English higher education reworked: what are the likely outcomes of the Government’s new student loan and tertiary participation package?
2nd March 2022 : 14:00 - 15:00
Speaker: Claire Callender, UCL Institute of Education and Birkbeck; James Robson, University of Oxford; Chris Millward, University of Birmingham; CHAIR: Simon Marginson, University of Oxford
Location: Zoom webinar, registration required
On Thursday the UK government announced major changes to the higher education system in England. Tuition fees have been frozen at £9250 for at least another three years, to 2024-25, meaning that amid growing inflation real funding to higher education will drop significantly.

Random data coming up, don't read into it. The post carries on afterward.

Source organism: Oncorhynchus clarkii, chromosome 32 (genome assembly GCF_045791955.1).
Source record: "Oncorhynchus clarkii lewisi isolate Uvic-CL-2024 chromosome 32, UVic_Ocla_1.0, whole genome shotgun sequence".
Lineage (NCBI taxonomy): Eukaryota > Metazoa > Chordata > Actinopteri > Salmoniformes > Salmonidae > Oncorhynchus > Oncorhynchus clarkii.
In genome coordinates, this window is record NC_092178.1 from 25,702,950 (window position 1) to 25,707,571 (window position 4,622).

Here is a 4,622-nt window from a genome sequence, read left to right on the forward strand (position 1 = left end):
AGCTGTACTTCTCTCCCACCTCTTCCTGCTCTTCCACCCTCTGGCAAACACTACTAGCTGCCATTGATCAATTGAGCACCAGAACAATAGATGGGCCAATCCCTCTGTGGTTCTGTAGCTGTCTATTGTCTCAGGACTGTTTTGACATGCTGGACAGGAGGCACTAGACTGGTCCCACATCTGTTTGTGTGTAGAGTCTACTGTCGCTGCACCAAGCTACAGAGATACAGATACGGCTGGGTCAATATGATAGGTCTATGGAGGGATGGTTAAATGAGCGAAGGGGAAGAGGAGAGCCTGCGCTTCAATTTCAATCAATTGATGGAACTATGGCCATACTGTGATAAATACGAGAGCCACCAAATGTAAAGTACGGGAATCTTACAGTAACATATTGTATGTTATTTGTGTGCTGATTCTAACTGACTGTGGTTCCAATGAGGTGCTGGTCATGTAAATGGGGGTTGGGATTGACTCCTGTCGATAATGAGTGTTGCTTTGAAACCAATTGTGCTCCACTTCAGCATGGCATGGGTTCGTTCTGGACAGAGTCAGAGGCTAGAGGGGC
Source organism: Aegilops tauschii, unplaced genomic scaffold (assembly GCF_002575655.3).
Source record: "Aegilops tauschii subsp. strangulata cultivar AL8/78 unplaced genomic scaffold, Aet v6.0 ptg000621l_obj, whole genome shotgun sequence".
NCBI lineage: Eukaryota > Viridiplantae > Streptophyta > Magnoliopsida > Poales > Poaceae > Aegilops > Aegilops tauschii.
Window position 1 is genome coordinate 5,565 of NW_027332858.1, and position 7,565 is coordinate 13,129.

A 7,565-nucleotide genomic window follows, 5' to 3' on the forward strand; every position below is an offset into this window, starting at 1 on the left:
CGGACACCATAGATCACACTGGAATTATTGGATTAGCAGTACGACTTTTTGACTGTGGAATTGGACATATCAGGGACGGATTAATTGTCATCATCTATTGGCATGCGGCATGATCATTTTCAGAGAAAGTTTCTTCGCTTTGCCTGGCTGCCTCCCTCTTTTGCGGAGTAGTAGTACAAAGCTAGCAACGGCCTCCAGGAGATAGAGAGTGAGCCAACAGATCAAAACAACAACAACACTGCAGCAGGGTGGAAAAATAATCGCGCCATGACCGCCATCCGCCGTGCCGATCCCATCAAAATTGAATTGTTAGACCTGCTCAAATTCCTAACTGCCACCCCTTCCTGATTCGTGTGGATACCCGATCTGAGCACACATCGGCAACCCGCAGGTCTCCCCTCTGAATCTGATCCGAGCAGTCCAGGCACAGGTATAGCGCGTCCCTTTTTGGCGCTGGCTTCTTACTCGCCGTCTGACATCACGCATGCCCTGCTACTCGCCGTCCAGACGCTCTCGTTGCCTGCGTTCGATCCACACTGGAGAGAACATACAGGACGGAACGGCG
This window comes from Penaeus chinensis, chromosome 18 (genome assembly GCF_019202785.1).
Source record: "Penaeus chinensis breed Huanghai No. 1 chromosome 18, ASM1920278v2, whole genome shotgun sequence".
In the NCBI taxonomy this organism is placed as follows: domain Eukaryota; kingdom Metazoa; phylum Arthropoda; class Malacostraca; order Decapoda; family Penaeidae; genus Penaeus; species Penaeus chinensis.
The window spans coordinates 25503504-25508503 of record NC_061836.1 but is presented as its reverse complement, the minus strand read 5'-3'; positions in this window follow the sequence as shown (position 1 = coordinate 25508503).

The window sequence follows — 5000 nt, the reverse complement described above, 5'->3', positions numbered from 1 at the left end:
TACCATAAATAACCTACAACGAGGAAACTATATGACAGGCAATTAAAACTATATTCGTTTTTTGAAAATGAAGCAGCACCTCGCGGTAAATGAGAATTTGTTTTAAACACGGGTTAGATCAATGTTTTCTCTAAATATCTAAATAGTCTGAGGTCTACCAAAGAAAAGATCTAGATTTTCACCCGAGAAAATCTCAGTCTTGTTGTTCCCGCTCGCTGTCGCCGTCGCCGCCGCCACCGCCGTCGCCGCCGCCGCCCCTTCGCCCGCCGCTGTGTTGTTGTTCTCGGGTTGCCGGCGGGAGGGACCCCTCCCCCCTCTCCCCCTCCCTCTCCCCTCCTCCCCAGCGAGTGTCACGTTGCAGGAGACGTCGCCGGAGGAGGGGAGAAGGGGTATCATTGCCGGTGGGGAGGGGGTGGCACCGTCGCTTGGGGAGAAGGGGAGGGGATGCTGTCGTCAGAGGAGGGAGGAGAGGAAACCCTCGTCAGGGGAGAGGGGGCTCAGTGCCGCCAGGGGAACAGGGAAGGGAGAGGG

Repayment by new student loans borrowers will start at a lower level of £25,000 and the lifetime period of repayment has been extended from 30 to 40 years. These moves together will increase the proportion of student loans that go back to the government but have been criticised as regressive, as they benefit high income earners, while lower middle income earners, followed by low income earners, see their costs increase. However, the interest rate charged on new loans has been capped and will no longer exceed the rate of inflation. There’s a £75 million new national scholarship programme for ‘talented disadvantaged students’, but the Department of Education will conduct a consultation on ways of restricting access to student loans on the basis of school-level performance, which if it happens will hit disadvantaged students.
More positively, the idea of a lifelong learning entitlement stretching across higher education and further education moved a step closer: this will also be the subject of a consultation.
These are major changes and CGHE’s panel of Claire Callender, James Robson and Chris Millward will help you digest them. Don’t miss this policy hot webinar!